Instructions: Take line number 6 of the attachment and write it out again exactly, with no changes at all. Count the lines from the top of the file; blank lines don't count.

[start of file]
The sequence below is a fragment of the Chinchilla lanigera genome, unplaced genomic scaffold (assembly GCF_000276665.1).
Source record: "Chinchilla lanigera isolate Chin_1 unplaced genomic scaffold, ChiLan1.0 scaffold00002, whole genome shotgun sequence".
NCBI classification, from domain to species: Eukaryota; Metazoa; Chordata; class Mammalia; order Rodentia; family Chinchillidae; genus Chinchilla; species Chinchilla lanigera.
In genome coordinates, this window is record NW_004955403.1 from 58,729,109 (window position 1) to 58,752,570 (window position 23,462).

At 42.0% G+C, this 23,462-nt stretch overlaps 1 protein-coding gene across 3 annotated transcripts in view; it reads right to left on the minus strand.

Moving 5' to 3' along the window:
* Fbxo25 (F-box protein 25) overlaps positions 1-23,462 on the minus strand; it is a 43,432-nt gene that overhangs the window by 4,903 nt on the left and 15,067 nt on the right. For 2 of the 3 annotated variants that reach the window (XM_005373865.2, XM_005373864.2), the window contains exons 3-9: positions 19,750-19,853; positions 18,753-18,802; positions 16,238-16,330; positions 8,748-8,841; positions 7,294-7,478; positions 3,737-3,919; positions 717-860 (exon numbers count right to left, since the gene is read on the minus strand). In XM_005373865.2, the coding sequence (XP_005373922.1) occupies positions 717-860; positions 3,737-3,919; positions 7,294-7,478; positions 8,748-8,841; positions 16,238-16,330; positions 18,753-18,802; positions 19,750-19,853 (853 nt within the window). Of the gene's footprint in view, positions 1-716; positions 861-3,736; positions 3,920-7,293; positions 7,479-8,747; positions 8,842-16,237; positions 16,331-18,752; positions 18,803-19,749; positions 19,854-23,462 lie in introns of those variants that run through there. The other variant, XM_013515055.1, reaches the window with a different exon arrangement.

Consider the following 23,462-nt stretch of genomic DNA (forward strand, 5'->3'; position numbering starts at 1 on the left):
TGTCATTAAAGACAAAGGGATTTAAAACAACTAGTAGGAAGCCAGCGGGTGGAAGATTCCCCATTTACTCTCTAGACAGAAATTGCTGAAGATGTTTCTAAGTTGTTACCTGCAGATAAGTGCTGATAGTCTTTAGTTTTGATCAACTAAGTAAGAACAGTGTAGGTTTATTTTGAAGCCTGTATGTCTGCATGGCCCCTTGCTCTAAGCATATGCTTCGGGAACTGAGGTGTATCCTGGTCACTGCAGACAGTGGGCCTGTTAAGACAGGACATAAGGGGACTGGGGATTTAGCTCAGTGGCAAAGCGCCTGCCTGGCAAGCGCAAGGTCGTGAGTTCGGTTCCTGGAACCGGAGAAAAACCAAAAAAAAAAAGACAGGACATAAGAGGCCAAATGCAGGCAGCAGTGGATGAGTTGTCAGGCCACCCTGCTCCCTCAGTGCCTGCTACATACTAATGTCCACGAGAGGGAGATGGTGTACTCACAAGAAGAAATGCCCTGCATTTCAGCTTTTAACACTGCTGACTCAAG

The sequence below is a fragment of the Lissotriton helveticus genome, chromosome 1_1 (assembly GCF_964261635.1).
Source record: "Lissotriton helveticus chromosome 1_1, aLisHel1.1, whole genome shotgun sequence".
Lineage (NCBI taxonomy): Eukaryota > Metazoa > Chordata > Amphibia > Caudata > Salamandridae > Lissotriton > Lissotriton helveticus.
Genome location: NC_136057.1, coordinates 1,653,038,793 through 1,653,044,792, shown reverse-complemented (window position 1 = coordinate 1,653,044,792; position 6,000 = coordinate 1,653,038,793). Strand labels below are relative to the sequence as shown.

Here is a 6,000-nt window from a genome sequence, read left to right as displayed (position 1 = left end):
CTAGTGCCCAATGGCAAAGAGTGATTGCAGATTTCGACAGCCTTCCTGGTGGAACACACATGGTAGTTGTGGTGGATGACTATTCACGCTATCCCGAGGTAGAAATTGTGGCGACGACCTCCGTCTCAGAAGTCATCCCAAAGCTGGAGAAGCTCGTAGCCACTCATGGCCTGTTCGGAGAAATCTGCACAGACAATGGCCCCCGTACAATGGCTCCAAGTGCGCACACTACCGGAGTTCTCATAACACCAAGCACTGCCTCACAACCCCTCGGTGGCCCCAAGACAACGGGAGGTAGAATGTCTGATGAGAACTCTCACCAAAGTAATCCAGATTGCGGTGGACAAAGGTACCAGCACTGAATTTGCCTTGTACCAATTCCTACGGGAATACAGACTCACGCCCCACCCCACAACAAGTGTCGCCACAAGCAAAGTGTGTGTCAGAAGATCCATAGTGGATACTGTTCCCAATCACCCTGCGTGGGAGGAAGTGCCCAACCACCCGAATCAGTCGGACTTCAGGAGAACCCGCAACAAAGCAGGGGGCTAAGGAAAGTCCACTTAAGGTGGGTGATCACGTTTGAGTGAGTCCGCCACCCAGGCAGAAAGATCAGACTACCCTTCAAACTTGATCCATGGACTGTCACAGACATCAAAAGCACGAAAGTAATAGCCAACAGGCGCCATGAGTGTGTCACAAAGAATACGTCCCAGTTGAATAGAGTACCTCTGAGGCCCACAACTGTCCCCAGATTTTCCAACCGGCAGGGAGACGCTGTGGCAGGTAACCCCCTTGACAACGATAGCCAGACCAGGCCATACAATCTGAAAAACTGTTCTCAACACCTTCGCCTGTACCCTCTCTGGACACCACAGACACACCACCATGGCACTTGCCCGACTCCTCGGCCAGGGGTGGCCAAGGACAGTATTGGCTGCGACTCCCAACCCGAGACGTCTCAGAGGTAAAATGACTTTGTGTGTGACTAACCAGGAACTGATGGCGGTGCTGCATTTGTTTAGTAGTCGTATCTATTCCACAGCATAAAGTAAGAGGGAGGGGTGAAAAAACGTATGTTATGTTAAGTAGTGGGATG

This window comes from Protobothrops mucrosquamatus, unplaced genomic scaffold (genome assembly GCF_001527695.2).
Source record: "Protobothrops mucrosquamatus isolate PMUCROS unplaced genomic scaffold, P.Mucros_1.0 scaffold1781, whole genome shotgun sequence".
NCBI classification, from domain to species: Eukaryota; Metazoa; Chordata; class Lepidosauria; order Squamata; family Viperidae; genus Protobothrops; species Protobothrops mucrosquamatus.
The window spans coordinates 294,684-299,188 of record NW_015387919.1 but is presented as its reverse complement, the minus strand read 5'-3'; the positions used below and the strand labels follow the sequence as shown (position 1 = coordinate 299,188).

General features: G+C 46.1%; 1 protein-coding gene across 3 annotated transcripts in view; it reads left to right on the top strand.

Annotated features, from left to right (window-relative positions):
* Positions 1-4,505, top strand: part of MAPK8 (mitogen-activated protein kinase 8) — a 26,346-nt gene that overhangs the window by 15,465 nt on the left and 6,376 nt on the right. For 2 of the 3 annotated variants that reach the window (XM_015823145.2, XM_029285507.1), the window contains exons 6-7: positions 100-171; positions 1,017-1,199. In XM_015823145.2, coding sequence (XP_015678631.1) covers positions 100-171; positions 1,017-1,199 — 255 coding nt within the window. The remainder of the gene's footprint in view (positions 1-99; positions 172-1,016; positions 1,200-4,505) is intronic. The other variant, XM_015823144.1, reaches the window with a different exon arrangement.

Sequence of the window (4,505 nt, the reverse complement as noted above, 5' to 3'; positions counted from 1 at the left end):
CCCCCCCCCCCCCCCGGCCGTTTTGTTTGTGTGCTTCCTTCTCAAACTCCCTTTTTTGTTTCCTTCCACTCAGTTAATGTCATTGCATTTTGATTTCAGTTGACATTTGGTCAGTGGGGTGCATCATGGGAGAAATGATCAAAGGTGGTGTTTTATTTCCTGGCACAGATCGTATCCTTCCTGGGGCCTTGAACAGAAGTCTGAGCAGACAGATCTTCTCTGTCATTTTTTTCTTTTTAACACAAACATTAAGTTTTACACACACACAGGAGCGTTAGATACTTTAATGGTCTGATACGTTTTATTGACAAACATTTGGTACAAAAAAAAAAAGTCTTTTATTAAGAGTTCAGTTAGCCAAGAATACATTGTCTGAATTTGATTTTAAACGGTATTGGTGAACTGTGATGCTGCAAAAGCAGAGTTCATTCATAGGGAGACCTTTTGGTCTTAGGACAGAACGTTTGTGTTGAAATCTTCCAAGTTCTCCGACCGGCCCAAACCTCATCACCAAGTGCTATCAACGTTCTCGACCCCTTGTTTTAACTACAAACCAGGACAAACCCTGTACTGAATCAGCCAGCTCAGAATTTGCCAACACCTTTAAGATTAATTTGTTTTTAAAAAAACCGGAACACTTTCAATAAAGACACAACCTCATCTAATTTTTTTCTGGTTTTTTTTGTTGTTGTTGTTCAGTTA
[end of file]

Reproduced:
Moving 5' to 3' along the window: